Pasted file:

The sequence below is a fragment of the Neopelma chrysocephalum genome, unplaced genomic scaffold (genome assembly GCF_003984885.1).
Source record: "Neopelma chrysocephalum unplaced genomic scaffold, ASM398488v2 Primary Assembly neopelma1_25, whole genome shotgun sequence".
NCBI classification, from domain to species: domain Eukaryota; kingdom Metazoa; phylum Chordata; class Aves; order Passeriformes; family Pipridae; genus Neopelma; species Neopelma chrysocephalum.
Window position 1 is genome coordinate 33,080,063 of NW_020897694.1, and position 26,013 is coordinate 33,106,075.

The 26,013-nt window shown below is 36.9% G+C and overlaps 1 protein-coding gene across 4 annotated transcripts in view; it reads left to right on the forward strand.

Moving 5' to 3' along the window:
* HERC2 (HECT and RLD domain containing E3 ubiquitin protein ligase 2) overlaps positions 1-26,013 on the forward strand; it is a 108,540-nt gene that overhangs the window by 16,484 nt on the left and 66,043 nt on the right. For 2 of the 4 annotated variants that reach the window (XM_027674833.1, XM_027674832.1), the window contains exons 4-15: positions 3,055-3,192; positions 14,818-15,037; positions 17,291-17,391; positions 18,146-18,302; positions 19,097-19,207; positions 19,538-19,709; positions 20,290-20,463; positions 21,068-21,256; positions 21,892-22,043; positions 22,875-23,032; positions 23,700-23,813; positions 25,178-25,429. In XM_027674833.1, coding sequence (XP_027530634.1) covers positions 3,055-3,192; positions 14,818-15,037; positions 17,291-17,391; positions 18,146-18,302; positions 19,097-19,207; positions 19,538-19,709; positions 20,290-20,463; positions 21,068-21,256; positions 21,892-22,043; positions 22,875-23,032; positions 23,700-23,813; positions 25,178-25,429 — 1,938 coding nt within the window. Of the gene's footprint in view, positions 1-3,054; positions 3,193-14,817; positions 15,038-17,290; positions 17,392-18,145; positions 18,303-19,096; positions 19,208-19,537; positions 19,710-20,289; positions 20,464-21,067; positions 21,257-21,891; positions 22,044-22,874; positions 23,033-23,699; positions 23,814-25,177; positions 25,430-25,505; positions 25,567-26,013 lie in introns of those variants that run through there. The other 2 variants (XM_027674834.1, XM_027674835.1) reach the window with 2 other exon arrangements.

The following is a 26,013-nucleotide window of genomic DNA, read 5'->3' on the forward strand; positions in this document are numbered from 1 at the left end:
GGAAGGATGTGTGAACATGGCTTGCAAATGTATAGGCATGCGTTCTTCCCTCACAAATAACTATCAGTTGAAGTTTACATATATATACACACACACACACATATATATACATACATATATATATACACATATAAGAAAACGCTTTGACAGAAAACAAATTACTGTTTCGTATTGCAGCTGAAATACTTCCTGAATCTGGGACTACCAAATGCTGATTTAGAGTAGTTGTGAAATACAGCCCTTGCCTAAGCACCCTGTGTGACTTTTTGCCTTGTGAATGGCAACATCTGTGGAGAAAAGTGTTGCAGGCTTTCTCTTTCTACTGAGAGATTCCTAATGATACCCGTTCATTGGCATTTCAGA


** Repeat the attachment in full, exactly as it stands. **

The sequence below is a fragment of the Neopelma chrysocephalum genome, unplaced genomic scaffold (genome assembly GCF_003984885.1).
Source record: "Neopelma chrysocephalum unplaced genomic scaffold, ASM398488v2 Primary Assembly neopelma1_25, whole genome shotgun sequence".
NCBI classification, from domain to species: domain Eukaryota; kingdom Metazoa; phylum Chordata; class Aves; order Passeriformes; family Pipridae; genus Neopelma; species Neopelma chrysocephalum.
Window position 1 is genome coordinate 33,080,063 of NW_020897694.1, and position 26,013 is coordinate 33,106,075.

The 26,013-nt window shown below is 36.9% G+C and overlaps 1 protein-coding gene across 4 annotated transcripts in view; it reads left to right on the forward strand.

Moving 5' to 3' along the window:
* HERC2 (HECT and RLD domain containing E3 ubiquitin protein ligase 2) overlaps positions 1-26,013 on the forward strand; it is a 108,540-nt gene that overhangs the window by 16,484 nt on the left and 66,043 nt on the right. For 2 of the 4 annotated variants that reach the window (XM_027674833.1, XM_027674832.1), the window contains exons 4-15: positions 3,055-3,192; positions 14,818-15,037; positions 17,291-17,391; positions 18,146-18,302; positions 19,097-19,207; positions 19,538-19,709; positions 20,290-20,463; positions 21,068-21,256; positions 21,892-22,043; positions 22,875-23,032; positions 23,700-23,813; positions 25,178-25,429. In XM_027674833.1, coding sequence (XP_027530634.1) covers positions 3,055-3,192; positions 14,818-15,037; positions 17,291-17,391; positions 18,146-18,302; positions 19,097-19,207; positions 19,538-19,709; positions 20,290-20,463; positions 21,068-21,256; positions 21,892-22,043; positions 22,875-23,032; positions 23,700-23,813; positions 25,178-25,429 — 1,938 coding nt within the window. Of the gene's footprint in view, positions 1-3,054; positions 3,193-14,817; positions 15,038-17,290; positions 17,392-18,145; positions 18,303-19,096; positions 19,208-19,537; positions 19,710-20,289; positions 20,464-21,067; positions 21,257-21,891; positions 22,044-22,874; positions 23,033-23,699; positions 23,814-25,177; positions 25,430-25,505; positions 25,567-26,013 lie in introns of those variants that run through there. The other 2 variants (XM_027674834.1, XM_027674835.1) reach the window with 2 other exon arrangements.

The following is a 26,013-nucleotide window of genomic DNA, read 5'->3' on the forward strand; positions in this document are numbered from 1 at the left end:
GGAAGGATGTGTGAACATGGCTTGCAAATGTATAGGCATGCGTTCTTCCCTCACAAATAACTATCAGTTGAAGTTTACATATATATACACACACACACACATATATATACATACATATATATATACACATATAAGAAAACGCTTTGACAGAAAACAAATTACTGTTTCGTATTGCAGCTGAAATACTTCCTGAATCTGGGACTACCAAATGCTGATTTAGAGTAGTTGTGAAATACAGCCCTTGCCTAAGCACCCTGTGTGACTTTTTGCCTTGTGAATGGCAACATCTGTGGAGAAAAGTGTTGCAGGCTTTCTCTTTCTACTGAGAGATTCCTAATGATACCCGTTCATTGGCATTTCAGA